Meditation and prayers

He Wore No Distinctive Sing

He wore no distinctive sign, did not attend a rabbinical school, had no title pinned on His lapel. He denounced the religious formalities of His time as well as the profiteers who used the temple space for their own purposes. He refused to be associated with the powerful who threat­ened people in the name of some divinity. It was His ‘custom’ to attend services on the Sabbath at a synagogue. Speaking the words of the Prophet Amos, He challenged the religious authorities of His time: Even though you bring me burnt offerings and grain offerings, I will not accept them. Though you bring choice fellowship offerings, I will have no regard for them. Away with the noise of your songs! I will not listen to the music of your harps. But let justice roll on like a river, righteousness like a never-failing stream, says the Lord (Am 5:22.24). He declared that what belongs to Caesar must be given to Caesar and to God what belongs to God. He publicly affirmed that religion is at the service of man and not the reverse. Time and time again He made clear that His Kingship was not that of an earthly kingdom obtained by military power; it was rather a spiritual Kingdom to be established in truth. He would reign in hearts, not in armies. This pleased fear­ful Caesar! And since the religious and the political were not separate, the two entities, while taking into account their respective interests, rallied together to eliminate Him and have peace. History as it describes the Humanity of Jesus of Nazareth, names Him the Christ, the prophet of Nazareth, a man who lived as a simple lay person and was entirely free, loving humanity uncon­ditionally. Jesus was a discreet lay person, attentive to everyone, seeking justice and reconciliation. He was critical of power, of obscene entertainment, of wealth that produces wars and poverty. He himself was poor, meek, compassionate, just, merciful, a peace maker.

In a society where, with reason, we mistrust all that is religious, Humanity is more than ever in need of a lay person like Jesus of Nazareth and in need of secu­larization. This does not imply the disap­pearance of religion. The State is a human institution, the result of historical devel­opment, the work product of men and women who desire to live together on the same territory. The State is no longer sacred because the modern political culture does not recognize it as having the compe­tence to tell us whether God exists or not. The State does not know and cannot know if there is life after death. Finally, it does not have the necessary competence to deny the sacred in the name of science... Therefore, a secular State does not promote any conviction in terms of religious matter, whether athe­ism, or any kind of religious belief, the State favors none.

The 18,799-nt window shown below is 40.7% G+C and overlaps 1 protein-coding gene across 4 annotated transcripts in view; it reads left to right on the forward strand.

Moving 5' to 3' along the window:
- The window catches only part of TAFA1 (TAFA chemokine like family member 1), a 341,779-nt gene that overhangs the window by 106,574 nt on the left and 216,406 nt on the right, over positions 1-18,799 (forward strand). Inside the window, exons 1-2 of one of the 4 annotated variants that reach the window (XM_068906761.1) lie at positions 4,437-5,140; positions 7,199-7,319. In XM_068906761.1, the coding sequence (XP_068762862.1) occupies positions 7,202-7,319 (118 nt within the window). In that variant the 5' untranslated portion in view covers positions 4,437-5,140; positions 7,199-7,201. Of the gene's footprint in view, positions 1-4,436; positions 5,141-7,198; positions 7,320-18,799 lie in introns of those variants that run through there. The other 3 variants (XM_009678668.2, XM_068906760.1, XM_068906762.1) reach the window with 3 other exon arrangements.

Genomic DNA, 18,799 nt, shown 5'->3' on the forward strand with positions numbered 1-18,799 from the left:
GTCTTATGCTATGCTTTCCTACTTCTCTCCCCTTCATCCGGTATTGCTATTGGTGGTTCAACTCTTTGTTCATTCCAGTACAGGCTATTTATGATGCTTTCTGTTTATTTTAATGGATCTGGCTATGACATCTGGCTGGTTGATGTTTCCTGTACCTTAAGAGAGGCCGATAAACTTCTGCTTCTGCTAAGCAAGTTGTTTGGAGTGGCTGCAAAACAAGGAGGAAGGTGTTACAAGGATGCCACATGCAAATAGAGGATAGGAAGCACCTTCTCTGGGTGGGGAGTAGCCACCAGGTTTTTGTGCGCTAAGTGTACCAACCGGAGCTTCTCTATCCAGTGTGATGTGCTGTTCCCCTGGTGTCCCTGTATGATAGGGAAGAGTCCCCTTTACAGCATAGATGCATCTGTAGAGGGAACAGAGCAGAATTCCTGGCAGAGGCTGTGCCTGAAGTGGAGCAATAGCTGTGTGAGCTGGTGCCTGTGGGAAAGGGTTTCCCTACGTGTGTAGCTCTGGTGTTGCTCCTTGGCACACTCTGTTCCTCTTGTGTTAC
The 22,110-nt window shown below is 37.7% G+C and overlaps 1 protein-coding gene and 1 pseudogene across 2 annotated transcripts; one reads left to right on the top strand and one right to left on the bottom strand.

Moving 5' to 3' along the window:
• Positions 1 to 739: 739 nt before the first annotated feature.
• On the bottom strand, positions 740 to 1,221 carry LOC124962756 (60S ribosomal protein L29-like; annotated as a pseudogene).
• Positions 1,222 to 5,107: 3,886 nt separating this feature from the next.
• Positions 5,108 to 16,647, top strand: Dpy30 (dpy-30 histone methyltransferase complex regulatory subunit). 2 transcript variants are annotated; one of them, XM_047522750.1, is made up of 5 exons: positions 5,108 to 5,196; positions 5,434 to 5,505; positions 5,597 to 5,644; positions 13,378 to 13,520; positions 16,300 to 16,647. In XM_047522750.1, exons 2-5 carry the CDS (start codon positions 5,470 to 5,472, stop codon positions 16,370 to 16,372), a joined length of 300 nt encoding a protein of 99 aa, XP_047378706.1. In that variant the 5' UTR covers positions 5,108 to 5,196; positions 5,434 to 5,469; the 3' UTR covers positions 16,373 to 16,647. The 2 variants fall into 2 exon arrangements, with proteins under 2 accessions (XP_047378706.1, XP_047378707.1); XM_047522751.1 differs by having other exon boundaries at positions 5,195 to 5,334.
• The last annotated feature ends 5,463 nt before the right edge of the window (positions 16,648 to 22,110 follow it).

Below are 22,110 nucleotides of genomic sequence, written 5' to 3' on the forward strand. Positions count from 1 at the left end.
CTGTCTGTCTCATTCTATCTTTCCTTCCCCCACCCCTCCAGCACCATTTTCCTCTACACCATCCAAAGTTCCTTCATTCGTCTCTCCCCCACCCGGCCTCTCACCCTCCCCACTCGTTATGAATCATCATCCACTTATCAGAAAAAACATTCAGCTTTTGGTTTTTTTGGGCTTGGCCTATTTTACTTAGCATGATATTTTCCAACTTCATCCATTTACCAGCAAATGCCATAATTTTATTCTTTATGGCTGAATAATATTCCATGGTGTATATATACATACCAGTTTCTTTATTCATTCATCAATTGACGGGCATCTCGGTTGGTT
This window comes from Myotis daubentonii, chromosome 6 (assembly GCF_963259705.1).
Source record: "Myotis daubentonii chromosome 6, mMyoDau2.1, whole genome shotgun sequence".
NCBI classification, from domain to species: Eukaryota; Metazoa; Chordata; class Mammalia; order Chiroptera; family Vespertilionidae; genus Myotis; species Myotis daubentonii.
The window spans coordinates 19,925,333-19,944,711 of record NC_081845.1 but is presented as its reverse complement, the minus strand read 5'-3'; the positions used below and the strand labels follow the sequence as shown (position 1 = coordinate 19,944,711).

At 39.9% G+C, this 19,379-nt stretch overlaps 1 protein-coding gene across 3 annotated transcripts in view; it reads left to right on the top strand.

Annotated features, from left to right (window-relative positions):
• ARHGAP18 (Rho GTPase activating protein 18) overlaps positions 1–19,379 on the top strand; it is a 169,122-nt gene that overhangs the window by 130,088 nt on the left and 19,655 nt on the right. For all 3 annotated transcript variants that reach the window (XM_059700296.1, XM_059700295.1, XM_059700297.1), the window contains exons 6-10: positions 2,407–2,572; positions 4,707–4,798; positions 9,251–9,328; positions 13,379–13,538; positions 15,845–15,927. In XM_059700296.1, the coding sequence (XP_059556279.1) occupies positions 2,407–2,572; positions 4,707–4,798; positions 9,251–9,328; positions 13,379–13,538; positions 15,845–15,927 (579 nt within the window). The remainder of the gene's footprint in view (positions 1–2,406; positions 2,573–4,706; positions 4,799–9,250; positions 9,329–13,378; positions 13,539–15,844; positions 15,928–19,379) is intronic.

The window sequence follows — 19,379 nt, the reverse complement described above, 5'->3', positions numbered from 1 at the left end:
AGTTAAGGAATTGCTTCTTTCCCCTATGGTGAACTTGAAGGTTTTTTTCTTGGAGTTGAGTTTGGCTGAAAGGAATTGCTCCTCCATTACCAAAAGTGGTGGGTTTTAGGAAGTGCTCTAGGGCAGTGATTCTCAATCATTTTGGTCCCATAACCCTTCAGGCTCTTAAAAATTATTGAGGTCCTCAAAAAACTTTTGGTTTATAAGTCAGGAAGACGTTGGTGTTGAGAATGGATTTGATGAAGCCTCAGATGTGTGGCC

Jesus was rarely where people expected to see Him (example in the temple), or with a certain class of people such as the pure, the strong, the powerful, the winners. He moved about, took to the road, observed the individuals He met along His journeys. He preferred personal encounters instead of meetings. Jesus had a dream, He wished to raise the individual’s consciousness to his/her true self, capable of being instru­ments of a Pentecost, notwithstanding the dualism that lies within: goodness/evil­ness, peace/war, meekness/revolt, petti­ness/greatness. Jesus had a vision of each person and it came from His oneness with His Father whom He called “Abba”. Jesus desired the full development of each one’s dignity and potential; thinking and acting in terms of the common good so no one gets lost. This is the challenge! A marvel­ous challenge for all Christians to rede­fine themselves within a secular society; to reconsider our responsibilities not so much in terms of Church or of past doctrines, but in terms of the poor neglected by politi­cal institutions, the endangered environ­ment, the audacious Word of the Prophet of Nazareth. Redefining our purpose in life according to the project of God our Father is our challenge.

Without the full realization of the tran­scendent self, without a model of society to pursue, without exemplary lives to imitate, each one is reduced to a narrowness of every­day living... What we are going through is the process of a general disintegration of the whole existence.2 Why live? How can we live harmoniously together? These are the imperative and inescapable questions which need to be addressed in a society that has endorsed secularism. These are the questions to which Christians can bring their precious piece to the puzzle as long as their faith be rekindled by the adventur­ous Fire of Love... leaving behind a self-centered religiosity.